Snowden is likely to follow Michael Rogers around, a specter lurking over whatever decisions he makes. In particular Rogers will have to balance the insatiable thirst for cyber intelligence that dominates the military and intelligence worlds, with a renewed interest in privacy by the broader public stoked by the Snowden disclosures.

Rogers, even before the Snowden documents saw the light of day, already understood that he has to walk a careful line. In March of 2013 Rogers spent an hour with reporters and editors from Defense News and its sister publications that I attended. To my knowledge it’s one of the few sit-downs he’s done with a group of reporters in which he addressed some of the issues that are dominating the cyber conversation. Although much of the discussion centered on recruiting for his Navy cyber force, we managed to sneak in a couple of questions about broader cyber policy.

Rogers was unequivocal in his assertion that civil liberties needed to be protected.

Our fundamental premise as a nation in many ways and what sets apart from many other societies around the world is the inherent belief of the rights of the individual. That at its core, the fundamental construct of the United States of America, if you go back to when we started, was the whole idea that even as we created a government, even as we built a structure for governance, we said to ourselves the rights of the individual must remain paramount.

We must not allow the power and the structure of the state to, in any way, infringe or remove those civilian liberties. That is the fundamental nature of the American construct. Cyber blurs this a little bit so there is always this tension. It is a healthy tension. I am always mindful. Hey I am very proud of the fact that I wear a uniform and I am a naval officer, but I am also proud of the fact that I am a citizen of the United States.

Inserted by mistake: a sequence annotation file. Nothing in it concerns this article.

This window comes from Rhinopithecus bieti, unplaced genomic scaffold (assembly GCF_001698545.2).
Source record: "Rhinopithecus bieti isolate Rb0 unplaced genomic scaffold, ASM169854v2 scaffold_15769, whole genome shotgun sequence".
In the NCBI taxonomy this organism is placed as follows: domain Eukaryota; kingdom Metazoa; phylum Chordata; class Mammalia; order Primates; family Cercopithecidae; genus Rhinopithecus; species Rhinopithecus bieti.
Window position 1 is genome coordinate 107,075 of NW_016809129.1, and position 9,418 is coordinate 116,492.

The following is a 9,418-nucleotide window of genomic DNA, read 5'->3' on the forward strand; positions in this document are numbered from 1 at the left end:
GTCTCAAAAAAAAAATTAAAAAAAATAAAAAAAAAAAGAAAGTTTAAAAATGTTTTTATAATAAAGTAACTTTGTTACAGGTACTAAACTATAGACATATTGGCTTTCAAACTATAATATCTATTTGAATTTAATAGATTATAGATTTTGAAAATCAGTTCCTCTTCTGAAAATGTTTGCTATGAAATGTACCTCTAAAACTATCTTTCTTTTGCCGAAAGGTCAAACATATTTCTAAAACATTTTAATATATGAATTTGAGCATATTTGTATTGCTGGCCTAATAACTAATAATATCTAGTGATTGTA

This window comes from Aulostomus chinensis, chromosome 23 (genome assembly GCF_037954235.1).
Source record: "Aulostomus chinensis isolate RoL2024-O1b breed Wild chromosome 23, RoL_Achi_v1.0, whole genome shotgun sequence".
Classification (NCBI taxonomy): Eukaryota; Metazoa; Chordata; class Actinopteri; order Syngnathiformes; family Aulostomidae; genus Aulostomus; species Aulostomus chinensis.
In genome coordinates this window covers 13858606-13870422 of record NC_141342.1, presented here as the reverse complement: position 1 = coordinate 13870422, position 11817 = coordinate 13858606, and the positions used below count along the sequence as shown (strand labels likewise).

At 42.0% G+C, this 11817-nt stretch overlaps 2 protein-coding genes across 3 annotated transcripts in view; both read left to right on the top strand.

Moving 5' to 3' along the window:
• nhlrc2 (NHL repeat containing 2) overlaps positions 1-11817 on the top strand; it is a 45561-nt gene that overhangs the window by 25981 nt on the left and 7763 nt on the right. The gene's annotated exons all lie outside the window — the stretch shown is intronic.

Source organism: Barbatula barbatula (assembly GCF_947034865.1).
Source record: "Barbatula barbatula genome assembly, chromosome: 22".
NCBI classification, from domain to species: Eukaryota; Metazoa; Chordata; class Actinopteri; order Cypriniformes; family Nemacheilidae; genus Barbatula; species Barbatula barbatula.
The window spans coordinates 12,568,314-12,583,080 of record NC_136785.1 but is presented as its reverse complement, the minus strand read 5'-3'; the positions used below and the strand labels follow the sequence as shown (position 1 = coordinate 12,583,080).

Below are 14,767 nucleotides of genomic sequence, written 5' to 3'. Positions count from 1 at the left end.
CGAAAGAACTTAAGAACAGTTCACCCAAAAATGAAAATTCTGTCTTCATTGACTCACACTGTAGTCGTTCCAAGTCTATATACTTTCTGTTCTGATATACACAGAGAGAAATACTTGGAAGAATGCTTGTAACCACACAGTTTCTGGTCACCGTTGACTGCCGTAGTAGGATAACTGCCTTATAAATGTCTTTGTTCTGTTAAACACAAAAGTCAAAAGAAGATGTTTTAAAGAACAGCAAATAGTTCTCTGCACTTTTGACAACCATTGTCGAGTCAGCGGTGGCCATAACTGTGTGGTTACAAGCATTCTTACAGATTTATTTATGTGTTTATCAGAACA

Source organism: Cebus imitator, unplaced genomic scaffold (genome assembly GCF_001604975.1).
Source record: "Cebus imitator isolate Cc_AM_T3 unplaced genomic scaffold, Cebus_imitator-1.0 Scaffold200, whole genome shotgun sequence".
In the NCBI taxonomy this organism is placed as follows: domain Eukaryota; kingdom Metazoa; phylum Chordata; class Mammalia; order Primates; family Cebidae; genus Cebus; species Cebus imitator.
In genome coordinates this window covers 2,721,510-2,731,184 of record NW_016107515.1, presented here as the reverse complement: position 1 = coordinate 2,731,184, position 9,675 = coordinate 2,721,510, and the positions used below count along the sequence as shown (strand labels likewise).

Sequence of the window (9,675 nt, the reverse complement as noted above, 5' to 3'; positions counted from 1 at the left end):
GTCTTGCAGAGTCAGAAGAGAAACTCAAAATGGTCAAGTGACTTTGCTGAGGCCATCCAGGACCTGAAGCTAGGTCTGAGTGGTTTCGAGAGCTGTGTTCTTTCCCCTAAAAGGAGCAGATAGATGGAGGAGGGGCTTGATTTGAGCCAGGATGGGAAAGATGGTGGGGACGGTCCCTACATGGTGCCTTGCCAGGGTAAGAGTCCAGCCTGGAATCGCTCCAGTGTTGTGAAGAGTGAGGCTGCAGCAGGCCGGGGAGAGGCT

One of the greatest nations on the face of the earth and one of the reasons why it is a great nation is that because it inherently is about the rights of each of us and our structure is designed to protect those rights. It enriches our lives and it has made us the nation that we are because of that. So I do not want to do something that fundamentally undermines that.

But despite his interest in balancing civil liberties and defense needs, he views the world from the viewpoint of a cyber-warrior sources said.

“He sees his duty in a very limited way, that of a uniformed warrior overseeing and operating in the networks,” one source said. “I’m not sure he internalizes the bigger picture of security, our digital future and how this might affect or limit his traditional duty of collecting every international secret.”

The part of Rogers’ operational focused view that might be of most concern to surveillance critics is his notion of the blurring of lines that creates the “healthy tension” between the military and non-military world of cyber.

Cyber is challenging in no small part because it tends to break down in many ways the mechanisms we use to help define problem sets. What do I mean by that? We often use geography for example. If you look at the way the department is structured, if you look at the way my fellow member of fleets in the Navy are organized, we often use geography as a definitional characteristic. Hey, your responsibilities are defined by this geography. Cyber does not really recognize geography.

If you look at a cyber event, you will see it generated on a certain spot on the face of the earth. You will see it float through servers in a different country with a different command and control that in turn are directly subordinate computer systems spread across the face of the earth to then achieve an effect at a particular location. That location let us say to the United States for example. You have got a lot of different geography you are dealing with. It tends to take away geography as one tool we use to bin problems.